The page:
No two apps or installations are identical in performance, but I'd be shocked if you needed to do anything more than this upgrade to make the problem a non-issue, as well as increase performance of everything you do on that server immensely. Just an observation, but I would set the SQL Server memory governer to leave at least 2 Gb for the Operating System. Some poorly written applications can cause SQL to use memory very agressively, so I'd leave that limit in place "just in case" some query or queries might run amok.

    -PatP
    In theory, theory and practice are identical. In practice, theory and practice are unrelated.

  7. #7
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    Quote Originally Posted by namman View Post
    Could you please post the query/storedProcedure/Select statements up?

    There are many queris blocking each other and cause deadlock. All are simple as following:

    UPDATE EMPS01 SET fileds

    SELECT
    GETDATE() AS LastUpdate,
    NUM,
    CNAME, ...
    FROM
    EMPS01

    But the above statements work independently. The issue is when they are runing together.

  8. #8
    Join Date
    Sep 2010
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    Code:
    So far, we have come up with the following solutions (which are not the ultimate cure) and we still did not apply them since the database is huge in size and design detail and we better get sure before any action:
    1- reduce the LOCK_TIMEOUT in db that applications do not wait a long time
    2- Index all fields in blocking tables to shorten query times
    As you said that is like tylenol, just relieving pain, but not cure the wound.

    Deadlock is about processes blocking each other. So the real solution is to find out which processes involve "blocking each other", then fix them. The main question is : when the 2 processes block each other?

    Code:
    There are many queris blocking each other and cause deadlock. All are simple as following:
    
    UPDATE EMPS01 SET fileds
    
    SELECT
    GETDATE() AS LastUpdate,
    NUM,
    CNAME, ...
    FROM
    EMPS01
    
    But the above statements work independently. The issue is when they are runing together.
    Suppose we have 2 processes running concurrently, "runing together".

    CASE 1:
    P1
    UPDATE EMPS01 SET fileds = 'something'
    P2
    SELECT GETDATE() AS LastUpdate, NUM, CNAME, ... FROM EMPS01

    CASE 2:
    P1
    begin tran
    UPDATE EMPS01 SET fileds = 'something'
    SELECT GETDATE() AS LastUpdate, NUM, CNAME, ... FROM EMPS01
    commit tran
    P2
    begin tran
    UPDATE EMPS01 SET fileds = 'something'
    SELECT GETDATE() AS LastUpdate, NUM, CNAME, ... FROM EMPS01
    commit tran

    With that structure, P1 and P2 will never block each other in either case.

    In your application, P1 or P2 may be the deadlock victim but they are victim of other processes, not P1 or P2. I ask you to post some main queries/storedprocedure/transactino ... to see the structure of the process which may involve the deadlock. Just try to help.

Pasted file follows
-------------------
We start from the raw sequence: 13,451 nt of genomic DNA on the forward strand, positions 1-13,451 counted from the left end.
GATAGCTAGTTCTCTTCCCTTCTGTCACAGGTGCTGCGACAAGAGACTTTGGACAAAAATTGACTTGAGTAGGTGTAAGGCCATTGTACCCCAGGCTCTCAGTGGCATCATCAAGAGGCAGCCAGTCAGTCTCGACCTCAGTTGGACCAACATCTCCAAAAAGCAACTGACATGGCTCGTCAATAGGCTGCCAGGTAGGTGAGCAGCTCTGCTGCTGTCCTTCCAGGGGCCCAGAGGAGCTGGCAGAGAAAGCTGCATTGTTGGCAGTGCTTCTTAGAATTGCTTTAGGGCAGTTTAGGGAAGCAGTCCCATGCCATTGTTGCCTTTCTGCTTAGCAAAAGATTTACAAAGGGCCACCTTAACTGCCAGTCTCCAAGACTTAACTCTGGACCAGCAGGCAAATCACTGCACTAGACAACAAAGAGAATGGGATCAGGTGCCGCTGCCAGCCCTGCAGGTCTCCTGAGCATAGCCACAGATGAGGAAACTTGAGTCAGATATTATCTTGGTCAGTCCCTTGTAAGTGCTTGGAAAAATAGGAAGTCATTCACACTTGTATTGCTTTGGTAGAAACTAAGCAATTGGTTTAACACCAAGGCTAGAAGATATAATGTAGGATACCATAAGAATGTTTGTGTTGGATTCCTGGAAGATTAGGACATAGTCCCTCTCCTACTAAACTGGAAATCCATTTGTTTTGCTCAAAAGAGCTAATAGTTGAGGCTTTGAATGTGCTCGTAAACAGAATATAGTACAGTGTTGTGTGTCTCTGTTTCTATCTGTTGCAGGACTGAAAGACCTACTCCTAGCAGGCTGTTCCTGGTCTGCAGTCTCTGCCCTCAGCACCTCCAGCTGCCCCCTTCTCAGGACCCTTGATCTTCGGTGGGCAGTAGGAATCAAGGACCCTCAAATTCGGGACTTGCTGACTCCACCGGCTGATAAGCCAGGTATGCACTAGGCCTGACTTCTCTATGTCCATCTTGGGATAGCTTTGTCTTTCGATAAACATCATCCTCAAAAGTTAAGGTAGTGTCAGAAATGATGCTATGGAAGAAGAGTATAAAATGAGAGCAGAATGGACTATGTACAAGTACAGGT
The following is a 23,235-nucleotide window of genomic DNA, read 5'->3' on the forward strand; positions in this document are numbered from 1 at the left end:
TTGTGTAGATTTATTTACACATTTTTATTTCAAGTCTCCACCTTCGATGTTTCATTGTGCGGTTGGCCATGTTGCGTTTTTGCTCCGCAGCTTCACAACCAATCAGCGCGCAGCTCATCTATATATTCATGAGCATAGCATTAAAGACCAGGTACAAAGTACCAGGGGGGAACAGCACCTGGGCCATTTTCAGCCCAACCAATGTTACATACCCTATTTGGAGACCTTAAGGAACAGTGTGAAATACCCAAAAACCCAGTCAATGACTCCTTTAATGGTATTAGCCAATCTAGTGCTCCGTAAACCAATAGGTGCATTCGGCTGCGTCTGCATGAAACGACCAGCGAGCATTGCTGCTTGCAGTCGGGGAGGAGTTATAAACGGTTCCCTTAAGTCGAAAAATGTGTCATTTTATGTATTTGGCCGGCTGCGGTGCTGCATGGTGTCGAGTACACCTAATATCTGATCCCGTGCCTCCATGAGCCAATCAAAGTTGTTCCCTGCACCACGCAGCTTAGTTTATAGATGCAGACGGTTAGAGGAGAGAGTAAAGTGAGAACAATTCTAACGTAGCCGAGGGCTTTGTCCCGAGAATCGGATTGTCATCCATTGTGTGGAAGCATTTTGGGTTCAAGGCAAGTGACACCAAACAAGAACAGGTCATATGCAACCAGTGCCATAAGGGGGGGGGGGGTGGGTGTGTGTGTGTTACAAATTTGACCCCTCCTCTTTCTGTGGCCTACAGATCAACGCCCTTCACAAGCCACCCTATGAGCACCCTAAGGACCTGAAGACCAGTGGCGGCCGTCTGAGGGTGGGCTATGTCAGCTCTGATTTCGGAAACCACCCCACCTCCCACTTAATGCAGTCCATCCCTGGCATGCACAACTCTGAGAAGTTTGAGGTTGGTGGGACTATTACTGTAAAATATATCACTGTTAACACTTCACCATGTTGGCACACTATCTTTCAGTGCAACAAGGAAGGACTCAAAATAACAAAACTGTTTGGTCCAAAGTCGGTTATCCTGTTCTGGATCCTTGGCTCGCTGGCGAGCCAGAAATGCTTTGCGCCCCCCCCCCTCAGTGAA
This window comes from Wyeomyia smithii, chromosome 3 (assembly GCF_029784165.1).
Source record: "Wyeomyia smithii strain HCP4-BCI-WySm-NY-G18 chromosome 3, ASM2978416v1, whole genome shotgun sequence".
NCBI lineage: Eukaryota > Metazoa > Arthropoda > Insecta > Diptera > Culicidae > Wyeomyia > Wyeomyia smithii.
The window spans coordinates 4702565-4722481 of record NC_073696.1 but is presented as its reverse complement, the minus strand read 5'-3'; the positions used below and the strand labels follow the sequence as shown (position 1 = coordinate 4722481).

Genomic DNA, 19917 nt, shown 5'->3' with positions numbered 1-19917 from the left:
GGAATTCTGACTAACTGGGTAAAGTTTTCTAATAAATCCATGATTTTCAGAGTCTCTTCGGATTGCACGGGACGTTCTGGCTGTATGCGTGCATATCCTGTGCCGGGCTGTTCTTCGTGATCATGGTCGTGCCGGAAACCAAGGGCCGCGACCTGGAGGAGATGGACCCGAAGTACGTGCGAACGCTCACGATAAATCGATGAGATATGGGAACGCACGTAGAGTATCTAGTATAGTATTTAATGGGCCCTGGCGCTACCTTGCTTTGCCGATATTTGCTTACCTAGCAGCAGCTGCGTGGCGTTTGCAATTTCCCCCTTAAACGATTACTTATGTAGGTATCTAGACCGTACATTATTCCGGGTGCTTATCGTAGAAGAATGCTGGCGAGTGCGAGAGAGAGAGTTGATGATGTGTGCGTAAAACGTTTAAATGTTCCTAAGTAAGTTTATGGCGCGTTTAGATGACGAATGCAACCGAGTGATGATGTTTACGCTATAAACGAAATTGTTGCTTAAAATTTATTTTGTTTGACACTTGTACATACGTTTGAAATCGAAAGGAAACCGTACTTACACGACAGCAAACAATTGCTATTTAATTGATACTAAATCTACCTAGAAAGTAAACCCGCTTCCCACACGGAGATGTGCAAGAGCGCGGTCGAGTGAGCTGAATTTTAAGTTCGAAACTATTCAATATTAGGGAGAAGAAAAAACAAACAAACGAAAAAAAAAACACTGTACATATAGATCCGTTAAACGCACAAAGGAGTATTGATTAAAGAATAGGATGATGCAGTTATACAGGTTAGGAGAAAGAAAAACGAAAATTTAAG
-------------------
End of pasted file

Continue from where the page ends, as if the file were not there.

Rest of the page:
I know it is impossible to post ALL queries on a forum. I just add a little suggest, hope you solve the problem.

  9. #9
    Join Date
    Sep 2010
    Posts
    4

    Thanks

    Thanks for Help,

    Yes, we have too many scheduled processes runing hourly and daily on our server. Finally we ended up with finding time-costy scheduled processes and deactivated them. However, I still do not have any other solution in mind to prevent this problem before occuring, but monitoring the server all the time. Hard to do... Please let me know if you still have other suggestions to predict deadlocks in a proactive resolution.

    Thanks Again

    Quote Originally Posted by namman View Post
    Code:
    So far, we have come up with the following solutions (which are not the ultimate cure) and we still did not apply them since the database is huge in size and design detail and we better get sure before any action:
    1- reduce the LOCK_TIMEOUT in db that applications do not wait a long time
    2- Index all fields in blocking tables to shorten query times
    As you said that is like tylenol, just relieving pain, but not cure the wound.

    Deadlock is about processes blocking each other. So the real solution is to find out which processes involve "blocking each other", then fix them. The main question is : when the 2 processes block each other?

    Code:
    There are many queris blocking each other and cause deadlock. All are simple as following:
    
    UPDATE EMPS01 SET fileds
    
    SELECT
    GETDATE() AS LastUpdate,
    NUM,
    CNAME, ...
    FROM
    EMPS01
    
    But the above statements work independently. The issue is when they are runing together.
    Suppose we have 2 processes running concurrently, "runing together".

    CASE 1:
    P1
    UPDATE EMPS01 SET fileds = 'something'
    P2
    SELECT GETDATE() AS LastUpdate, NUM, CNAME, ... FROM EMPS01

    CASE 2:
    P1
    begin tran
    UPDATE EMPS01 SET fileds = 'something'
    SELECT GETDATE() AS LastUpdate, NUM, CNAME, ... FROM EMPS01
    commit tran
    P2
    begin tran
    UPDATE EMPS01 SET fileds = 'something'
    SELECT GETDATE() AS LastUpdate, NUM, CNAME, ... FROM EMPS01
    commit tran

    With that structure, P1 and P2 will never block each other in either case.

    In your application, P1 or P2 may be the deadlock victim but they are victim of other processes, not P1 or P2. I ask you to post some main queries/storedprocedure/transactino ... to see the structure of the process which may involve the deadlock. Just try to help.

    I know it is impossible to post ALL queries on a forum. I just add a little suggest, hope you solve the problem.